Given the relationship of early postnatal growth to normal development and adult health, together with known anthropometric differences at birth in South Asian compared to white European infants, it is important to understand how size differs in this group in the postnatal period, and what factors might explain these differences. The faster growth in South Asian children shown in our study could be beneficial for their early infant/childhood health as observed in low income countries.29 However, if the greater rate of weight gain is driven by greater fat gain in this population, it may have adverse long-term consequences for their cardiometabolic health30 and contribute to the increased risk of diabetes and cardiovascular disease observed in South Asian adults.3–5 South Asian children have been shown to be fatter for a given body mass index than their European counterparts and markers of diabetes and cardiovascular disease risk are increased in South Asian children and adolescents, suggesting that this faster early growth may indeed be contributing to adverse later cardiometabolic health.14 ,15 ,31 Although we acknowledge that further replication of our findings by others and longer term follow-up to examine associations with a range of early life and later outcomes will be required to clarify the importance of these ethnic differences in growth, further research is also needed to understand the genetic and environmental factors that might explain these differences.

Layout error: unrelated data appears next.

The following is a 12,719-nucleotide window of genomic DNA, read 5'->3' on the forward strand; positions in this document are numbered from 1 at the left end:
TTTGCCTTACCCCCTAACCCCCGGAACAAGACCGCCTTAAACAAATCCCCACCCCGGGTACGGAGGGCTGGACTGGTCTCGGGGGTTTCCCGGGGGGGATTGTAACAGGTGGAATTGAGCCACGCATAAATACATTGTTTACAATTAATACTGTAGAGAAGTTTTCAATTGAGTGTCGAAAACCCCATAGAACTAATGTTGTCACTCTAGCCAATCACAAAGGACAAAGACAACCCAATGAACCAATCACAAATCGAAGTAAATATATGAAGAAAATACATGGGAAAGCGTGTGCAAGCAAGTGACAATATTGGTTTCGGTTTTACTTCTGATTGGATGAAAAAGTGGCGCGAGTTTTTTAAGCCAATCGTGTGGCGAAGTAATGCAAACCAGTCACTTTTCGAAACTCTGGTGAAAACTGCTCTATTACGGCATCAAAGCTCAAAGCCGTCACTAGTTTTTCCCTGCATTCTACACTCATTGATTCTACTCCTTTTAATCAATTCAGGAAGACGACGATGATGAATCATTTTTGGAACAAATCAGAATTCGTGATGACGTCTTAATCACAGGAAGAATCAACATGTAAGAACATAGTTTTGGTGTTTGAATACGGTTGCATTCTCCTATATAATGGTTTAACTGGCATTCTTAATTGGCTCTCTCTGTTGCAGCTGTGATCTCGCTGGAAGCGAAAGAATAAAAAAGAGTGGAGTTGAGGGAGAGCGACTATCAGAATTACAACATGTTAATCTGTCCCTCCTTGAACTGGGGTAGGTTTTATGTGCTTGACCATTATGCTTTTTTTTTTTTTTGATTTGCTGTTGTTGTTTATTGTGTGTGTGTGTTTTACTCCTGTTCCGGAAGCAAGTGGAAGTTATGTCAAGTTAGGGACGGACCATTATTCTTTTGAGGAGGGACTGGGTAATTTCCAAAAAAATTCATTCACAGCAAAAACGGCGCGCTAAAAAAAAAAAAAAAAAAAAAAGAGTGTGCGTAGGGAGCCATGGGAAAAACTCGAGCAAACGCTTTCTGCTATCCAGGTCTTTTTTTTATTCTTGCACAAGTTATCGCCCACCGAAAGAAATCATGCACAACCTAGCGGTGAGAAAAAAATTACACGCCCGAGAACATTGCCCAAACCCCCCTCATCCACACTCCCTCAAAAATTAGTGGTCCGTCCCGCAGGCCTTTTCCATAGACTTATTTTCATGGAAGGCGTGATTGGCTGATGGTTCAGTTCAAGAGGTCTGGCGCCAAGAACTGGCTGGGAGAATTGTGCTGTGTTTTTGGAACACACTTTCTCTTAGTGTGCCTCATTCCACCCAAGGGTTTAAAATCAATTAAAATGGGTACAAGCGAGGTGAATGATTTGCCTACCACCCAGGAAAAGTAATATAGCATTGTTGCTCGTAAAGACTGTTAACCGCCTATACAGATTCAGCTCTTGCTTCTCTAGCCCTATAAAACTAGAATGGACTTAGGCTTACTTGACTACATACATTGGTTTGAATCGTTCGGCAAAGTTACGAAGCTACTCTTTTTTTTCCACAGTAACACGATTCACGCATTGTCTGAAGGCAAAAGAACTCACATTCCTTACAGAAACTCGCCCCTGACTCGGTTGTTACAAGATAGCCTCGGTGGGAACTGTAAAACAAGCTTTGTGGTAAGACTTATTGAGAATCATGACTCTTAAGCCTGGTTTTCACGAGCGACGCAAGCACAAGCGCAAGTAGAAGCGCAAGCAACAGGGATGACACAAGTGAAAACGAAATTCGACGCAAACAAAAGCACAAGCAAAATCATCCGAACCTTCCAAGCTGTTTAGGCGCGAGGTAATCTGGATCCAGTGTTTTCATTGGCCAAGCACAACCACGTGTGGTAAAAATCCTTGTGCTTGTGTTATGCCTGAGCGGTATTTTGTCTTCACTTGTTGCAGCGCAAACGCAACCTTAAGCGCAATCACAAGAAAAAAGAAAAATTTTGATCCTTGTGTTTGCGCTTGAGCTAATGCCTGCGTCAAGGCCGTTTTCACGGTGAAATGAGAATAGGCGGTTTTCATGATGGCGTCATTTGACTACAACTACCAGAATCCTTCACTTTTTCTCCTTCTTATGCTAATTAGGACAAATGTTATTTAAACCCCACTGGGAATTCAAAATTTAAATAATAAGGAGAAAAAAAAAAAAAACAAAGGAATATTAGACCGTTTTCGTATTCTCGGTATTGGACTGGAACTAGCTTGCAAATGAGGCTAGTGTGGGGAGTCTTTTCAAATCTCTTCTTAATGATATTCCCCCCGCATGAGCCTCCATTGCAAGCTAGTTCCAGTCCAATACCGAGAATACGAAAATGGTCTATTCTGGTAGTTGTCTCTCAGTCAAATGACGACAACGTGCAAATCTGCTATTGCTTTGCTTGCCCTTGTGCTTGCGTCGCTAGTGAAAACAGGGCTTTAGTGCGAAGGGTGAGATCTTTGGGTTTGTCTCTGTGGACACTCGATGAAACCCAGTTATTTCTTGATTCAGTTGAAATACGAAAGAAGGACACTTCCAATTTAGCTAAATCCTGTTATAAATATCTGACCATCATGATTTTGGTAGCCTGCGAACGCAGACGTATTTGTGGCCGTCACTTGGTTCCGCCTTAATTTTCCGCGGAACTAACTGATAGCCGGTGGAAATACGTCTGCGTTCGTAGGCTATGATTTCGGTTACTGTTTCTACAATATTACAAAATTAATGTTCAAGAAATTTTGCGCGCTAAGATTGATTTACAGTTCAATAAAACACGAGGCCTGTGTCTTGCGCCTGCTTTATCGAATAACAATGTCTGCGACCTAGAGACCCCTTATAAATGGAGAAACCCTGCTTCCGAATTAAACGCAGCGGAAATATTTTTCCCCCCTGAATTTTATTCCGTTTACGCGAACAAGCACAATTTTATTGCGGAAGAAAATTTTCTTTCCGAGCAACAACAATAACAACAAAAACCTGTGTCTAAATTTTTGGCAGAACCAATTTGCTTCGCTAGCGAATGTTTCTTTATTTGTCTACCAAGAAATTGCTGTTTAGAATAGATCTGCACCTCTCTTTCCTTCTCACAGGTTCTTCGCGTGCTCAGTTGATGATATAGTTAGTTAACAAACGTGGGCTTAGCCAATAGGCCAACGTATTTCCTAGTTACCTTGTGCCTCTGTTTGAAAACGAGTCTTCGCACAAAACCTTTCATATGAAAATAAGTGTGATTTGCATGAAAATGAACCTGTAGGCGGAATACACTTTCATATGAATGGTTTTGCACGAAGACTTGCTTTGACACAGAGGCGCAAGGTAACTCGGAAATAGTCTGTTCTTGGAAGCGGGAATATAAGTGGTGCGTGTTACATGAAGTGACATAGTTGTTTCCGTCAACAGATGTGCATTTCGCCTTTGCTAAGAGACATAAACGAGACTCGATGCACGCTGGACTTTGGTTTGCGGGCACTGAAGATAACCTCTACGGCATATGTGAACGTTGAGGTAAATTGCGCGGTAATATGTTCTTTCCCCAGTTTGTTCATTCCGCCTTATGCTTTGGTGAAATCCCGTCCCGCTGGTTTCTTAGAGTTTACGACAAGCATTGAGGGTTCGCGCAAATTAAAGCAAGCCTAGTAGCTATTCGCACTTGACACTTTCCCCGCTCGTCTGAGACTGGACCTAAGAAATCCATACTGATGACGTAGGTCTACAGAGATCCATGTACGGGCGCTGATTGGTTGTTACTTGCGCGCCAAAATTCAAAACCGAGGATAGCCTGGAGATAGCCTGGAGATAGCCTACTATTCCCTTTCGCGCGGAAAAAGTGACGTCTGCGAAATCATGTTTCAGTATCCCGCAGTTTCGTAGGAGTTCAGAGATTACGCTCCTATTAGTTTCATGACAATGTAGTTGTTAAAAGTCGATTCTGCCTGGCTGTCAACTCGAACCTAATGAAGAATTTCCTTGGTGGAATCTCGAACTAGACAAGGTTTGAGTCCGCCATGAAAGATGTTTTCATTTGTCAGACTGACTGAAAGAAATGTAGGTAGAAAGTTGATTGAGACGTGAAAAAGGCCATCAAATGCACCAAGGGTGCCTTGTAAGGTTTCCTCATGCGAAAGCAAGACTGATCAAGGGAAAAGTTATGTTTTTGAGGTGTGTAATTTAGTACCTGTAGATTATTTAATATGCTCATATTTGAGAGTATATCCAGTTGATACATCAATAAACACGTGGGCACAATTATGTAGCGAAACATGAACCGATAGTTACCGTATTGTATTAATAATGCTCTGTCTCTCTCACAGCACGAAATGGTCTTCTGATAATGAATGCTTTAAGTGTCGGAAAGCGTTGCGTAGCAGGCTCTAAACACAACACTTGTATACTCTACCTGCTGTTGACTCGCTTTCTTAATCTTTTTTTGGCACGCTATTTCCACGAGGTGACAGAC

Strengths and limitations
The main strengths of this study are that we modelled ethnic specific growth curves from birth to 2 years of age in a large sample size with repeat measurements of weight and length. The models fitted the data well and allowed us to derive very simple and interpretable associations between ethnicity and growth in infancy and make further adjustment for explanatory variables.
The knot points used to describe the periods of linear growth in this study are similar to those used to define the periods of linear growth in early infancy in a number of other cohort studies.21 ,22–25
One limitation of this study is that birth length is not routinely measured with 24% of infants being measured within the first 2 weeks and 48% within the first month. We have estimated birth length and ethnic differences from our growth models (ie, extrapolating back to birth), but these estimates may be unreliable. However, they are consistent with birth lengths reported in other studies.21–23